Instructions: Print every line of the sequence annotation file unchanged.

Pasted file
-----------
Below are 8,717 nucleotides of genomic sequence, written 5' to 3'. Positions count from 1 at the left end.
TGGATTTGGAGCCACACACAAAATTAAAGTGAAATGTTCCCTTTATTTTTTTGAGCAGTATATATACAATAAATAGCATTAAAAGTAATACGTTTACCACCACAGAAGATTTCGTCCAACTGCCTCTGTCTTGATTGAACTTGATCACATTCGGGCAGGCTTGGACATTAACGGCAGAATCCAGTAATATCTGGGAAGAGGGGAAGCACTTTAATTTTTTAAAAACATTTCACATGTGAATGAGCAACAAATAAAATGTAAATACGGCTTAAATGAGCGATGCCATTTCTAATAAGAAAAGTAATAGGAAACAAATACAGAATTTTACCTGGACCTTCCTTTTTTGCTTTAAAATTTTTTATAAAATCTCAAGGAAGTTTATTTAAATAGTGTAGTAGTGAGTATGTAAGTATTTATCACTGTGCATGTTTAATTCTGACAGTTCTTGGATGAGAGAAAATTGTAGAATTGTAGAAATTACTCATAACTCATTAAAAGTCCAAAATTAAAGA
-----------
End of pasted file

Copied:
Below are 8,717 nucleotides of genomic sequence, written 5' to 3'. Positions count from 1 at the left end.
TGGATTTGGAGCCACACACAAAATTAAAGTGAAATGTTCCCTTTATTTTTTTGAGCAGTATATATACAATAAATAGCATTAAAAGTAATACGTTTACCACCACAGAAGATTTCGTCCAACTGCCTCTGTCTTGATTGAACTTGATCACATTCGGGCAGGCTTGGACATTAACGGCAGAATCCAGTAATATCTGGGAAGAGGGGAAGCACTTTAATTTTTTAAAAACATTTCACATGTGAATGAGCAACAAATAAAATGTAAATACGGCTTAAATGAGCGATGCCATTTCTAATAAGAAAAGTAATAGGAAACAAATACAGAATTTTACCTGGACCTTCCTTTTTTGCTTTAAAATTTTTTATAAAATCTCAAGGAAGTTTATTTAAATAGTGTAGTAGTGAGTATGTAAGTATTTATCACTGTGCATGTTTAATTCTGACAGTTCTTGGATGAGAGAAAATTGTAGAATTGTAGAAATTACTCATAACTCATTAAAAGTCCAAAATTAAAGA